Your Child Just Graduated — Now What?

Your Child Just Graduated — Now What?

- in Featured, Parenting, Teens

Like many of you, my past month has been filled with the G word. Graduation. My oldest child has finished high school. That rite of passage has been achieved, and the summer ahead of us will be shadowed by knowing she’s leaving soon. Actually, this month has brought us a couple of milestones: not only did my daughter graduate, but my son also got his drivers license — and I got rid of my minivan! Lucky for me, the youngest is holding steady in middle school for another year.

With these changes come many emotions, often unexpectedly. At any given moment, I’ve felt everything from excitement to worry, from sadness to anticipation, and all the other wonderful ups and downs that parents feel. From talking to other parents, I’ve discovered that all of these emotions are actually common. I’m not alone. And, if your child has just graduated, know that you’re not alone, either. Graduations bring change, and any time there’s change, there’s uncertainty, which can evoke a range of emotions. Try to notice what you’re thinking and feeling in any given moment, and remember that this, too, shall pass.

To stay grounded as these waves of emotion lap over me, I’ve found the following to be extremely helpful:

  • Stay present. When I’m not in the present moment, I’m generally spinning in my head or on auto-pilot. In both cases, it means I’m reacting instead of responding to whatever is in front of me. (Responding is generally intentional, and reacting is generally driven by emotions and impulses.) Making sure my phone is away when I’m with people, only using social media for work purposes and turning it off earlier also have helped me tune in to whatever, or whoever, is in front of me.

  • Remember “feelings are not facts” and “just because I’m thinking something doesn’t mean it’s true.” It helps to remember that my daughter is also starting her separation process, and while certain actions may feel personal, I shouldn’t take them personally. For instance, when she doesn’t want to spend time at home, I don’t need to wallow in self-pity (or if I do, I need to get out of it quickly).
  • Try to be an observer of your emotions. This one’s hard, for sure, but when I can remember that emotions are just feelings and sensations, my anxiety lessens. I have to remind myself that there’s no grand meaning behind them (unless I assign one), and behavior doesn’t need to be directed by them (unless I choose it). Nothing is wrong, per se. I’m just feeling — and that, as I’ve already said, is normal.  
  • Seek support. Having people in my life who can listen without judgement or unsolicited advice is a gift. We must use it.
  • Practice listening to (not problem-solving for) someone else. A great way to get out of myself is to focus on someone else. I have to practice really listening to the other person without thinking of what I’m going to ask next, how I could solve the issue differently, what I’m going to do when I get home, etc. When my mind wanders back to my stuff, I gently bring it back to the other person. This is hard work when I really do it, but it makes such a difference to feel heard.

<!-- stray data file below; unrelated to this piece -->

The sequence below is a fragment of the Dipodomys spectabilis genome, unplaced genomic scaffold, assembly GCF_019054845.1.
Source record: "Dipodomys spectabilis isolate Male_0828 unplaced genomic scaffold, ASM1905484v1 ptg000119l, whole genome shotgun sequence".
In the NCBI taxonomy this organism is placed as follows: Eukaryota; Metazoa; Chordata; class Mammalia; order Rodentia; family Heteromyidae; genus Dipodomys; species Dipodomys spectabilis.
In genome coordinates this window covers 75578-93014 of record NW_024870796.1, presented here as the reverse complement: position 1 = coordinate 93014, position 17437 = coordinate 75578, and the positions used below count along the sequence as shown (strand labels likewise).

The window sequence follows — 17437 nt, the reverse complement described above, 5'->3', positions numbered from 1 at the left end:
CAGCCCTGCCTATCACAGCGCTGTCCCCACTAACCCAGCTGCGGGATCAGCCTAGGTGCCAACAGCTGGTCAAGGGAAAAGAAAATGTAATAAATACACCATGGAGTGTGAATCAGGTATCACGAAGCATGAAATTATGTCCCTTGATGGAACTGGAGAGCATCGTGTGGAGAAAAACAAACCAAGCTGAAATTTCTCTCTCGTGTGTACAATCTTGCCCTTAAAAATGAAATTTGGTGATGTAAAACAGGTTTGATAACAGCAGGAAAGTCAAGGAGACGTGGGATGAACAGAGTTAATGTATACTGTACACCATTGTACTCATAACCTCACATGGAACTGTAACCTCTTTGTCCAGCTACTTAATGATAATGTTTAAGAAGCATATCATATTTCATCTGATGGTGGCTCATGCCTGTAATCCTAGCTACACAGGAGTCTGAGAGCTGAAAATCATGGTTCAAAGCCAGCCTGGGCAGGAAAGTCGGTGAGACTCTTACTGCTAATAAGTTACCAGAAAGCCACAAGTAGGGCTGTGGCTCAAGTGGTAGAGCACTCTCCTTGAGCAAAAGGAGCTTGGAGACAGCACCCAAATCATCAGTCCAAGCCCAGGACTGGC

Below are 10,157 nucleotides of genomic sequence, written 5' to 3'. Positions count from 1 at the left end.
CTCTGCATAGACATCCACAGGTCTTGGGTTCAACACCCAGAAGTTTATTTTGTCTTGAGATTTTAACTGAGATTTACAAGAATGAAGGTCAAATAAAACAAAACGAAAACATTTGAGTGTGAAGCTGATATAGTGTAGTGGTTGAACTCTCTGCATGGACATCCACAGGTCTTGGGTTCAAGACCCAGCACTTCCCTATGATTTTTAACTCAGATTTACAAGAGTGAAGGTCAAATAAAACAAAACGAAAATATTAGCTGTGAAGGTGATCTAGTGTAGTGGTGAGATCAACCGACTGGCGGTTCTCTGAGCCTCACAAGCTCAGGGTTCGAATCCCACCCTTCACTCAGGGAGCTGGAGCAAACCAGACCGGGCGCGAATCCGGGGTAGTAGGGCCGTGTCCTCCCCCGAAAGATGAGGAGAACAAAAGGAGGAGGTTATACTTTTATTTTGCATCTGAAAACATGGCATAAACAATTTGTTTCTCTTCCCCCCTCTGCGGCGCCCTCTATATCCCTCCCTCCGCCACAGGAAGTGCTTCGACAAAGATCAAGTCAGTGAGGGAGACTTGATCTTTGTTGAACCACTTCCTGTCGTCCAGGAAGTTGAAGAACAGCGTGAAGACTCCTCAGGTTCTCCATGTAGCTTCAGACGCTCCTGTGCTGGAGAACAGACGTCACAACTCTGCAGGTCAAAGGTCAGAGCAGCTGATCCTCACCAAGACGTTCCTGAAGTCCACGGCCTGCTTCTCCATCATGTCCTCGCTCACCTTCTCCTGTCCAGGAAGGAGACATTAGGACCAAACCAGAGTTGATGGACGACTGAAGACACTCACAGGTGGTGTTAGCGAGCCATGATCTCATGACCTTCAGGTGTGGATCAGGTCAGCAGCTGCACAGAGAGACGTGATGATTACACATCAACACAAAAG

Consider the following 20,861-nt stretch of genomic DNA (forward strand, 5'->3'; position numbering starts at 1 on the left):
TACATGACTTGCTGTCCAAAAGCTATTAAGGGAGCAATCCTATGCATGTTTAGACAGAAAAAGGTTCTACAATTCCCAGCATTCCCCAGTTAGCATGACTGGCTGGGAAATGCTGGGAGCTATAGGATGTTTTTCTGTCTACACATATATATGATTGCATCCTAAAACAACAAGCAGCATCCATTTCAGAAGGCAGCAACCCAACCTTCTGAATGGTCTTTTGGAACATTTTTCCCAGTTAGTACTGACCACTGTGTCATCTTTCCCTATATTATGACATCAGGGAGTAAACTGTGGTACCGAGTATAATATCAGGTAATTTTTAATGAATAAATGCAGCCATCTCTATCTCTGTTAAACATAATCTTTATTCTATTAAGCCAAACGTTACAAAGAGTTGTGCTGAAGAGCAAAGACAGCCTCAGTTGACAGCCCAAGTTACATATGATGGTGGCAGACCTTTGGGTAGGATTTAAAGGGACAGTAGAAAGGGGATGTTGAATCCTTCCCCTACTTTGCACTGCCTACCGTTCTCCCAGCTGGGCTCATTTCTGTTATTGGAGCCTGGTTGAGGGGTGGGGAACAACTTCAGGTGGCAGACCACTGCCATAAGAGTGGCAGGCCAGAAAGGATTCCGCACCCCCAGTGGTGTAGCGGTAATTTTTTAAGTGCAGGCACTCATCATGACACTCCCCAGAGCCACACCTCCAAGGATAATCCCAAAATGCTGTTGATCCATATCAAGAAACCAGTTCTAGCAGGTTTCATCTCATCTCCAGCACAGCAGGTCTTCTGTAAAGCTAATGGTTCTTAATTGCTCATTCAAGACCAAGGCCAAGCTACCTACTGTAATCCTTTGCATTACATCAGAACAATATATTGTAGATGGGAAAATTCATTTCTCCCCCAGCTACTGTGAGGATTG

What we, as parents, are feeling and thinking is likely very different from how our kids are thinking and feeling. It’s important not to assume you know what this period is like for them. Take the time and ask, and make sure you’re really listening to them. Whatever your graduate’s plans are, they are probably feeling some anxiety. There’s always the worry of failure, whether they’re entering the workforce, heading off to college, or entering the service. If they don’t have plans, they may be worried about their own next steps. Even though your child may legally be an adult, keep in mind that this is likely their biggest transition to date — and they’re only 18.

The best thing parents can do is take care of our own emotions first. That way, we can better respond to our child. The worst-case scenario is two scared people reacting out of fear. If there are other issues at hand, this might be a good time to check in with a therapist. Even if you’ve sought help in the past, new situations may need new coping skills. And sometimes, as I said in the beginning, it just helps to have someone remind us that our feelings are normal and that we’re not alone.

Joanna Hardis, LISW, is a cognitive behavioral therapist in Shaker Heights. Connect with her on Instagram and Facebook. Or learn more about how she can help you and your family at

About the author

Joanna Hardis, LISW, is a cognitive behavioral therapist and Gestalt-certified coach. A mother of three, she combines her personal parenting with her 20+ years of professional experience. She breaks down the evidence-based research into down-to-earth guidance and support. Her specialties are treating adults and children who have anxiety disorders or obsessive compulsive spectrum disorders, are going through life transitions (like life after divorce), or who would like help with their parenting skills. She also offers coaching services for those who want help reaching their goals. Coaching generates change by creating awareness and then offering a different way of being and doing. Joanna lives in Cleveland Heights with her three children and their, dog Giggsy. Learn more about Joanna at Follow Giggsy on Instagram:

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